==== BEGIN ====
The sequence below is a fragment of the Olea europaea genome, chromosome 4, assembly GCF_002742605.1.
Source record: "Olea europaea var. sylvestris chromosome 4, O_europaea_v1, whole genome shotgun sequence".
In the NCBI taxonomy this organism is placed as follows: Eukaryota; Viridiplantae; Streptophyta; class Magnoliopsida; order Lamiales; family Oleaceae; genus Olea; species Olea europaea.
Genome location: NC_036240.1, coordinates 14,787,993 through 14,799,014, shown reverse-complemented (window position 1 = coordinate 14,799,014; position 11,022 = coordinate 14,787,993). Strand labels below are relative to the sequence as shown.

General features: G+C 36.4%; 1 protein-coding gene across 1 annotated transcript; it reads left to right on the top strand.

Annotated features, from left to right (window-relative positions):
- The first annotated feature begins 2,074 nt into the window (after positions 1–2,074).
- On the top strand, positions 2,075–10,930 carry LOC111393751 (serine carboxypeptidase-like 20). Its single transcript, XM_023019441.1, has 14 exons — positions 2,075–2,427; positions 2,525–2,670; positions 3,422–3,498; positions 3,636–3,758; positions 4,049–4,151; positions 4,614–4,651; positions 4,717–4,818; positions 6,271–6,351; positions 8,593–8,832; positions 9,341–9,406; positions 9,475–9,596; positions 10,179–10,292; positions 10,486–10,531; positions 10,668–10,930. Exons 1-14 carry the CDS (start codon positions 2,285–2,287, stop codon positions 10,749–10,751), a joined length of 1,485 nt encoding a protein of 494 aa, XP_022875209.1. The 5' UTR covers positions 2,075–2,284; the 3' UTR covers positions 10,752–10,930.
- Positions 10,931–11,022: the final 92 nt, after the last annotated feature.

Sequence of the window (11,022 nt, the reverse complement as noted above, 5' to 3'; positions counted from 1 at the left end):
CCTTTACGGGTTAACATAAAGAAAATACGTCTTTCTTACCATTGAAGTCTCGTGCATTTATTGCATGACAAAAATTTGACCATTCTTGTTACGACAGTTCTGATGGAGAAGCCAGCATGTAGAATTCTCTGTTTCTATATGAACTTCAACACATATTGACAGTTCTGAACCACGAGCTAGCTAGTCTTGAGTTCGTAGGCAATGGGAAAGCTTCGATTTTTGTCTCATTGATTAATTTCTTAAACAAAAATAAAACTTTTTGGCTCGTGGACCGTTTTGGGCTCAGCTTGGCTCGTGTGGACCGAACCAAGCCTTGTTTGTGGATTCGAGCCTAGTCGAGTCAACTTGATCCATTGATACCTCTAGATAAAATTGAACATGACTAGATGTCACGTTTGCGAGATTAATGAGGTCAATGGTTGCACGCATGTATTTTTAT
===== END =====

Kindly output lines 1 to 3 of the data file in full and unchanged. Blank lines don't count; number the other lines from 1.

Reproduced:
The sequence below is a fragment of the Olea europaea genome, chromosome 4, assembly GCF_002742605.1.
Source record: "Olea europaea var. sylvestris chromosome 4, O_europaea_v1, whole genome shotgun sequence".
In the NCBI taxonomy this organism is placed as follows: Eukaryota; Viridiplantae; Streptophyta; class Magnoliopsida; order Lamiales; family Oleaceae; genus Olea; species Olea europaea.